Rumour has it that clothing prices are just one of the expectations that are set to rise within the UK due to Brexit, as well as fuel costs.
The Office for National Statistics (ONS) and the Consumer Price Index (CPI) have measured the huge inflation which was previously estimated at a 1.1% rise for clothing items. Rises appear to be reaching at least 1.2% at the current time which has evidently exceeded the estimation. Both businesses and consumers will suffer such rises occurring if this is set to continue. Initially pencilled, this estimation stemmed from the UK’s choice to leave the EU earlier this year.
This rise has been the highest it has ever been within the clothing sector for at least six years. The chief economist at Pantheon Macroeconomics, Ian Shepherdson, said: “the drop in sterling means we have to expect a further increase in clothing inflation over the next year”. There have been many theories that the rising costs of clothing will reach a high of at least 2.7% within the coming years. Directors and executives within businesses will continue to suffer these increases due to the cost pressures of these consumer rates, evident since the Brexit vote.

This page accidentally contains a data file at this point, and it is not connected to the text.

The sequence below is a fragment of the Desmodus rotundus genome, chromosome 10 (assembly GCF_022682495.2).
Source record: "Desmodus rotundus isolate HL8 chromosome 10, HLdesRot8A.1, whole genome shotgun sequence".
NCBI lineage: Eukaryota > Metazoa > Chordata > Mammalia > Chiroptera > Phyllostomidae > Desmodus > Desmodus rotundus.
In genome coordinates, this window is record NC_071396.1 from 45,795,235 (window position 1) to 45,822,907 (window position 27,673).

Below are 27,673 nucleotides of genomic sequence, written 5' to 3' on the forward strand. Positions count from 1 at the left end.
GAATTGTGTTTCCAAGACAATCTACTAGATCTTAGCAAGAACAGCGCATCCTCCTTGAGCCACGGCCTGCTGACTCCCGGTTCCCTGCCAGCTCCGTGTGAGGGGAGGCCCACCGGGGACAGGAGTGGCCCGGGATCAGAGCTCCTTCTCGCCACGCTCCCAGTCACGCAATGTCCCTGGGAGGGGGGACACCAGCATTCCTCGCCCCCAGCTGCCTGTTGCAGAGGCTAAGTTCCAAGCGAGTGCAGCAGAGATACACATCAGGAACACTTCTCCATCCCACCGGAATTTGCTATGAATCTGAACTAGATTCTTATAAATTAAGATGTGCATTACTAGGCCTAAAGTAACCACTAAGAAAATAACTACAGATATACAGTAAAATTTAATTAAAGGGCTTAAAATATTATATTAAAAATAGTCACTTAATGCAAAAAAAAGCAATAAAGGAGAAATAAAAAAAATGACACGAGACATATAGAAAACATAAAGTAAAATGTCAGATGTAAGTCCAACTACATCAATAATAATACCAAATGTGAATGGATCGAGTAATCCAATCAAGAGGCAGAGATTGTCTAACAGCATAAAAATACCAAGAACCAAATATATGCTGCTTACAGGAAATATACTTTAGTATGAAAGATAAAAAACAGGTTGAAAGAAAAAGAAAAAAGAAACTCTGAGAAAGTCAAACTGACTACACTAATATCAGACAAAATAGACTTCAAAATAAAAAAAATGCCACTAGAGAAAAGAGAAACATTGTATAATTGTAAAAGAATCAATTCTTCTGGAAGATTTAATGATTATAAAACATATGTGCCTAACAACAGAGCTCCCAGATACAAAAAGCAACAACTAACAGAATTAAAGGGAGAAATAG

The fact that the price of sterling has dropped means that the UK should expect such rises within businesses and is slowly impacting on consumers too. It will essentially be consumers who will notice the consequences of the suffering sterling, as the cost of living is becoming more pricey than ever. Not only is clothing and fuel on the rise, but also food and non-alcoholic drink prices. The sterling has hit a huge low which hasn’t been the case in over 31 years – it even dropped by 10% against the US dollar since Brexit in June.
Clothing retailers appear to have had much fewer sales according to a CPI survey, studying the months from October – November 2016 in comparison with sales from the same months in 2015. It appears that consumers are not happy with these rises and are unwilling to pay. Diesel has risen up to 2p per litre to a rough figure of 118p per litre and petrol has risen 1.6 per litre in comparison to a 0.6 fall last year. Consumers and retailers alike are anxious about the year ahead.